He was the youngest of John D. Rockefeller’s fabled grandchildren—always the baby of their brood—yet he was probably the smartest, most commercially adept, and philanthropically influential of his five siblings. In early adulthood, he studiously observed the cultural and charitable paths of his talented older brothers and sister. And what a gifted bunch they were in so many spheres: practical politics, the emergence of art’s modern movement, and the rebirth of conservation awareness. This third-generation progeny of a petroleum monopolist made massive and lasting contributions to the 20th-century aesthetic of our beloved city and country. But it was David Rockefeller who quietly watched, listened, and ultimately forged his own path of philanthropic genius that we may not see again for another 101 years.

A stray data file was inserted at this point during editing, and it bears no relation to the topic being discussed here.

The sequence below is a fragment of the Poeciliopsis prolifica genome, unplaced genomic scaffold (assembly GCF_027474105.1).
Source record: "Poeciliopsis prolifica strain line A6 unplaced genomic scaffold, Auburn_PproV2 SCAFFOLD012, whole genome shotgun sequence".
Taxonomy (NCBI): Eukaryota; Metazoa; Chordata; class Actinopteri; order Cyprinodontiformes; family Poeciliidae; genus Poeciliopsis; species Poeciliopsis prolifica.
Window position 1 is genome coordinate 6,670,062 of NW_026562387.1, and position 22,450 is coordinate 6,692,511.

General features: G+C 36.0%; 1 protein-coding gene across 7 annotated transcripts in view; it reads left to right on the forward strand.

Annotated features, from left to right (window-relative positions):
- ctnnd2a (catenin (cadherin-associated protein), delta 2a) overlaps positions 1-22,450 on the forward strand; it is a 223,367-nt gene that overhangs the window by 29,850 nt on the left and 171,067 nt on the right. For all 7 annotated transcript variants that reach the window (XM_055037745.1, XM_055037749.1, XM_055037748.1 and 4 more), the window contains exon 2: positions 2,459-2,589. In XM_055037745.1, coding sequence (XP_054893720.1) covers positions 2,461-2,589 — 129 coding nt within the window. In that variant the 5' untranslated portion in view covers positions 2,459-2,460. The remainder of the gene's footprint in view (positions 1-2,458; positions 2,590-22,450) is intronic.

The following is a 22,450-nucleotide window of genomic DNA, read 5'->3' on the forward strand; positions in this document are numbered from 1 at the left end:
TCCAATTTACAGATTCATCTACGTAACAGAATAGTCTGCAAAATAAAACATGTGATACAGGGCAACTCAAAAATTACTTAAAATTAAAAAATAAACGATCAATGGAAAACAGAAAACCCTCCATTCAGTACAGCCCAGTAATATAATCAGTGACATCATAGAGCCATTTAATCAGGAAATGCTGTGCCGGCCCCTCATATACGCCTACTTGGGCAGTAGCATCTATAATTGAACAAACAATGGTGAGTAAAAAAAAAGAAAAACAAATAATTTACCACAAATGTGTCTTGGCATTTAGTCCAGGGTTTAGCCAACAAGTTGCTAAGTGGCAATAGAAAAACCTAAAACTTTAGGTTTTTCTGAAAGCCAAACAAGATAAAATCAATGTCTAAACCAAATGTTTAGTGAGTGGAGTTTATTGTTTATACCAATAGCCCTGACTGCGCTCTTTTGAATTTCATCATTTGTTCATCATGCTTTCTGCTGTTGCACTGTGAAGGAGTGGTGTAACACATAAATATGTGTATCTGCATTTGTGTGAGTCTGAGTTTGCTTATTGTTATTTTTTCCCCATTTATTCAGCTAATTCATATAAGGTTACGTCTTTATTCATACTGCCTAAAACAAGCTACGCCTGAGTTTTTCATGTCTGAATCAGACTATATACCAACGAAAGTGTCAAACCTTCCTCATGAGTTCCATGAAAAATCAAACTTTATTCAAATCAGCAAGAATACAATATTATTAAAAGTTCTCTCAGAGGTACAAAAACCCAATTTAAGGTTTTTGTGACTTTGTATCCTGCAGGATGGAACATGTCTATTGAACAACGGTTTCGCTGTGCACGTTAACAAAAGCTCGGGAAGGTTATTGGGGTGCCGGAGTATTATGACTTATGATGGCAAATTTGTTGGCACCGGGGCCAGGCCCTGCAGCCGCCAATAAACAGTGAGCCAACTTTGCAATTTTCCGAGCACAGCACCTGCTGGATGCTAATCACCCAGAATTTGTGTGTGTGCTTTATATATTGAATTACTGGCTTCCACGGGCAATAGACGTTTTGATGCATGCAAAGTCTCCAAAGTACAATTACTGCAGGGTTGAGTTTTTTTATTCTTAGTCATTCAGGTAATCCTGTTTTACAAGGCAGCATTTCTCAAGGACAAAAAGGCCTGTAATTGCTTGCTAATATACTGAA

Most fittingly, he was a born-and-bred New Yorker who had the vision, resources, and Rolodex to make civic contributions that are unequaled in their scale and impact by other so-called scions of Manhattan. As former mayor Mike Bloomberg said of David Rockefeller: “No individual has contributed more to New York City over a longer period of time.”
He was the last patrician of a bygone era whose modest demeanor and enlightened perspective made a difference that never required his name being etched in gold leaf or carved into a portico. He was comfortable knowing what he’d accomplished, and always knowing just who he was. And Quest, knowing who he was, continues to salute David Rockefeller, and remember him fondly. —scmiii